I’ll Drink to That | A Guide to Glassware for the Holidays and Beyond

Does your glassware collection need an update? In the market for a thoughtful gift? If you want to refresh your stock for upcoming gatherings, need some holiday gift inspo, or just feel like splashing out on a little something fun for yourself, take a look at what’s available in the world of stylish sipping.

Types of glassware
There are so many drinkware options. When evaluating your collection, make sure you have something appropriate for basic beverage categories such as water, juice, soda, iced tea, beer, wine, spirits and cocktails. Here’s a quick rundown on the most popular glass styles.

LOWBALL: Also known as a rocks or old fashioned glass, these short, sturdy vessels typically hold 6 to 10 ounces and work for anything from non-alcoholic beverages to simple mixed drinks and spirits. The double rocks, or double old fashioned, glass adds another couple ounces of capacity, making it even more versatile.

HIGHBALL: Tall and slender, highballs are good for anything carbonated, over ice, or cocktails with more mixer ingredients. They usually hold 8 to 12 ounces. A Collins glass is a little taller and narrower than a highball.

WINE GLASS: Oenophiles might enjoy having varietalspecific stemware, but most of us can get by with red and white wine glasses, or even simplify to an all-purpose shape. White wine glasses are usually smaller and narrower than red. Capacity varies wildly, from a few ounces to mega goblets that can hold most of a wine bottle, but regardless of size, 5 ounces is considered a standard serving of wine.

SPARKLING: Flutes are a classic shape for sparkling wine, as they gather up all those delightful bubbles. However, a coupe, or champagne saucer, is an even older glass style, and one that offers more versatility. The broad, shallow bowl of a coupe glass works well for shaken or stirred cocktails.

COCKTAIL: Often referred to as a martini glass, these conical glasses are designed for chilled beverages without ice. Most are meant for 3- to 5-ounce drinks. Larger cocktail glasses can be up to 10 ounces, but the shape makes it tricky not to slosh. Coupe glasses can be substituted for cocktail glasses in almost any situation, if desired.

A Nick and Nora glass (named for the boozy couple in Dashiell Hammett’s novel, “The Thin Man”) is a smaller, bellshaped cousin to the coupe. It typically holds only about 3 to 4 ounces, supposedly to ensure that the drink is consumed before it gets warm.

BEER GLASS: Like wine glasses, there are different shapes depending on the type of beer. If you have a favorite beer, go with the appropriate vessel. Otherwise, an English pub glass (also called a Nonic pint) or Pilsner glass will work for most occasions.

What you need
With a dizzying array of glassware options, how do you figure out what you want and need? Your top two considerations are lifestyle and storage space.

Small children, enthusiastic pets, and lively parties all lend themselves to sturdy glassware, preferably replaceable. If breaking it will break your heart, save it for special occasions where some level of decorum is anticipated—a sit-down dinner instead of a Lindy Hop dance-off, for example. Thicker, tempered glass can survive repeated tumbles to the floor. Long, slender wine glass stems are lucky to survive a trip through the dishwasher, whereas a chunkier goblet-style stem will do just fine. Stemless wine glasses are less likely to tip. And of course, dishwasher-safe is important for daily use items.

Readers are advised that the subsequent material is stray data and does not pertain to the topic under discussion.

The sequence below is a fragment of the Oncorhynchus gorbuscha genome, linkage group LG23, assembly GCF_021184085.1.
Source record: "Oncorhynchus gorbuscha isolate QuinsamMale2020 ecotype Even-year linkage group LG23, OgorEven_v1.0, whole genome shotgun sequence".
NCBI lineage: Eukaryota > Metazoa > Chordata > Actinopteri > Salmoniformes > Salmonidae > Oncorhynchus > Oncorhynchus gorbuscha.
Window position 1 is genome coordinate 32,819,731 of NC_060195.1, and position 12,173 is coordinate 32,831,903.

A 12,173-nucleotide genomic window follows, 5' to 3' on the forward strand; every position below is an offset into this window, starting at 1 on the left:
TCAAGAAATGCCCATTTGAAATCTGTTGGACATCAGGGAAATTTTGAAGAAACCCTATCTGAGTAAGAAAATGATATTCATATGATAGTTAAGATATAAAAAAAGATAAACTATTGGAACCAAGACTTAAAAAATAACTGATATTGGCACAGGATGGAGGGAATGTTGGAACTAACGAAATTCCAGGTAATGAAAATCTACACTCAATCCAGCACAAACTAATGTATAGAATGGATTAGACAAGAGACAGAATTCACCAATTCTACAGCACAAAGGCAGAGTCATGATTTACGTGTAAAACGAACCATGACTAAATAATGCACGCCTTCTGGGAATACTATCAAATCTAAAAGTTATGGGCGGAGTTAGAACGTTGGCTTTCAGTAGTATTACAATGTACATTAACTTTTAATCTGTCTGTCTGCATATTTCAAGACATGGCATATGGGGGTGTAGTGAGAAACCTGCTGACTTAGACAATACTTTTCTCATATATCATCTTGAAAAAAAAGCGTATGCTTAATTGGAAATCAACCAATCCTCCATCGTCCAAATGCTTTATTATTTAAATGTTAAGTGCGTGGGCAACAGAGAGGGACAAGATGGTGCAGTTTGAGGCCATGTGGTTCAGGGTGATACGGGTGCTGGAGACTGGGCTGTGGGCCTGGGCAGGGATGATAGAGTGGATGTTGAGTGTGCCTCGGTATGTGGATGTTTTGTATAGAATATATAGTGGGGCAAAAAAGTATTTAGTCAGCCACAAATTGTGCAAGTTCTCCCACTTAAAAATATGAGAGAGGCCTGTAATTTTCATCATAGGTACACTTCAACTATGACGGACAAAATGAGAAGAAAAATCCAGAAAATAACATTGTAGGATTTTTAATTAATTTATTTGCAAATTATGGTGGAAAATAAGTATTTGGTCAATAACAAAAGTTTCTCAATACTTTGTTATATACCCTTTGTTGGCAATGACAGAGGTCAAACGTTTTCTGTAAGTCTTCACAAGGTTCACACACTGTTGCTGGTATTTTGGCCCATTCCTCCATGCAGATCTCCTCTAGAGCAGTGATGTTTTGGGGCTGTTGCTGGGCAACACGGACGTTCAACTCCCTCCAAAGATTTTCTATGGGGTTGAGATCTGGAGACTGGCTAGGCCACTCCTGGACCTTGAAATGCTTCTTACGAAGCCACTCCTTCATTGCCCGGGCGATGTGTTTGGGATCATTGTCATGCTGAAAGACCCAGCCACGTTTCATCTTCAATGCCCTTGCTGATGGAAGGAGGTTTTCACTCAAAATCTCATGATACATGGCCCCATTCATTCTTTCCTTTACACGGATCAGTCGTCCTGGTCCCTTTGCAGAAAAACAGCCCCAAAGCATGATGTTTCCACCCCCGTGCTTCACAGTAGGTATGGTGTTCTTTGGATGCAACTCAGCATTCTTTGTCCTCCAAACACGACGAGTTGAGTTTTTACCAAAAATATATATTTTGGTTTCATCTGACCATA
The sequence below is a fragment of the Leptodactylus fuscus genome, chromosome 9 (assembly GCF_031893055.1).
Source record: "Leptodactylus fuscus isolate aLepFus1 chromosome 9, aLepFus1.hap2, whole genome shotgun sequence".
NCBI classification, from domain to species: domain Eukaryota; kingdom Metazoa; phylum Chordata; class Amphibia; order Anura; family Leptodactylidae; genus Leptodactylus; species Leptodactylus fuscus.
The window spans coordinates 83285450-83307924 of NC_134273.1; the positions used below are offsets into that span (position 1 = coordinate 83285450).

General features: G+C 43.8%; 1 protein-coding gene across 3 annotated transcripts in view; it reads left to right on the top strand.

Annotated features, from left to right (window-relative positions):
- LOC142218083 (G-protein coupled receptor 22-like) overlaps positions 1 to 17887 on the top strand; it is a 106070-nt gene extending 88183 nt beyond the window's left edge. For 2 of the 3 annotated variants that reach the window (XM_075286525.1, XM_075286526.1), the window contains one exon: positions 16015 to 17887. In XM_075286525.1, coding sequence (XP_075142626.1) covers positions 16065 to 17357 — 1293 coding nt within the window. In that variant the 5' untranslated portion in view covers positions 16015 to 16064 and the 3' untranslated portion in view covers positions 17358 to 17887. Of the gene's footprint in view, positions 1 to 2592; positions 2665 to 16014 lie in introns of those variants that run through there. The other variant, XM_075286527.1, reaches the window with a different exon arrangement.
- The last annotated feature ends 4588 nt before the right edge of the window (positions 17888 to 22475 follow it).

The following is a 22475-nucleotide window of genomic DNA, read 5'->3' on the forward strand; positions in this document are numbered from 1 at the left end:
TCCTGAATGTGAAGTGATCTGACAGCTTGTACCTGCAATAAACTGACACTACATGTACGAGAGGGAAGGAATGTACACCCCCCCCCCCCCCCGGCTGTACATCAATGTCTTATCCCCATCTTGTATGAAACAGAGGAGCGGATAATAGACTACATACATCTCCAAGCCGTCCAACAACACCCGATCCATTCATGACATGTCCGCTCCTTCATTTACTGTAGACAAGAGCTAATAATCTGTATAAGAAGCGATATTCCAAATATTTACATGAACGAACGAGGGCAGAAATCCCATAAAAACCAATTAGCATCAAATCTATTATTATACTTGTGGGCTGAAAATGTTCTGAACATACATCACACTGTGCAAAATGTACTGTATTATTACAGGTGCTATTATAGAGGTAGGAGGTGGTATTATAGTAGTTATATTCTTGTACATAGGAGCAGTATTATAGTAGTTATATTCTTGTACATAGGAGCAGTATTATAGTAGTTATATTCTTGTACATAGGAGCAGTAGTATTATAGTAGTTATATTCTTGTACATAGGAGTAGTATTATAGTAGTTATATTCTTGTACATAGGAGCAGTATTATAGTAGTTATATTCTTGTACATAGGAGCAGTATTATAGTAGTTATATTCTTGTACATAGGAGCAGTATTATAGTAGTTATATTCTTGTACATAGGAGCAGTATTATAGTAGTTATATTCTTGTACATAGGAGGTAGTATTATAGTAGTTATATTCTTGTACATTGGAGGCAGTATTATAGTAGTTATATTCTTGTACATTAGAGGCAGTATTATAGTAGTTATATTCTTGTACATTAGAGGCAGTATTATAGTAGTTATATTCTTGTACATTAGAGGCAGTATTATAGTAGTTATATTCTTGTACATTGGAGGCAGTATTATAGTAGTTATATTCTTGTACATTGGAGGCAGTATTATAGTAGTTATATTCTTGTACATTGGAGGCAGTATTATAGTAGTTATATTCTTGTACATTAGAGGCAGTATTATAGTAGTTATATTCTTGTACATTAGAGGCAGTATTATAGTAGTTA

Having generous storage space means you can indulge in plenty of specialty glassware. But when space is at a premium, focus on the essentials first. A set of lowball, highball and wine glasses will accommodate the majority of beverages. If possible, include coupe glasses for sparkling wine and cocktails. From there, add items you know you’ll use as space permits. These could be specialized shapes for cocktails—think mules, mint juleps, brandy and schnapps. Or they might be special-occasion glassware, something fun to bring out for a celebration or get-together.

Stackable glasses are a boon for smaller cabinets. Finally, make sure to measure cabinet height before bringing home that stately stemware and discovering it doesn’t fit.

What’s hot and where to find it
Colorful glassware is having a major moment. Or should we say, another moment, because any vintage glass enthusiast knows that colored glass has been a popular item since Depression glass entered the scene in the 1930s. It’s no surprise that interest in cheerful hues ramped up during the pandemic, so now is the time to have fun with vibrant colors. Don’t forget texture too—cut crystal, faceted glass, fluting and raised dots all add visual appeal.

You’ll find plenty of new colored glassware at your favorite shops, but if you’re looking for vintage, focus your online attention to sites such as Etsy and Poshmark (and do your research so you know that anything advertised as a famous design is the real deal). In person, scour antique and consignment shops, thrift stores and garage sales for goodies. Tell store managers what you’re looking for and to let you know if something comes in. And, in this era where many heirlooms go wanting for homes, you might find a relative willing to gift an item or two to an appreciative recipient.

There are so many gorgeous glasses available now that it’s just a matter of finding what looks both attractive and functional. Chunky tumblers, delicate Collins glasses or sleek stemware might be exactly what your pantry needs for the season ahead. And if you’re searching for a thoughtful holiday gift, a set of funky or artisan glasses might be just the thing. Cheers!


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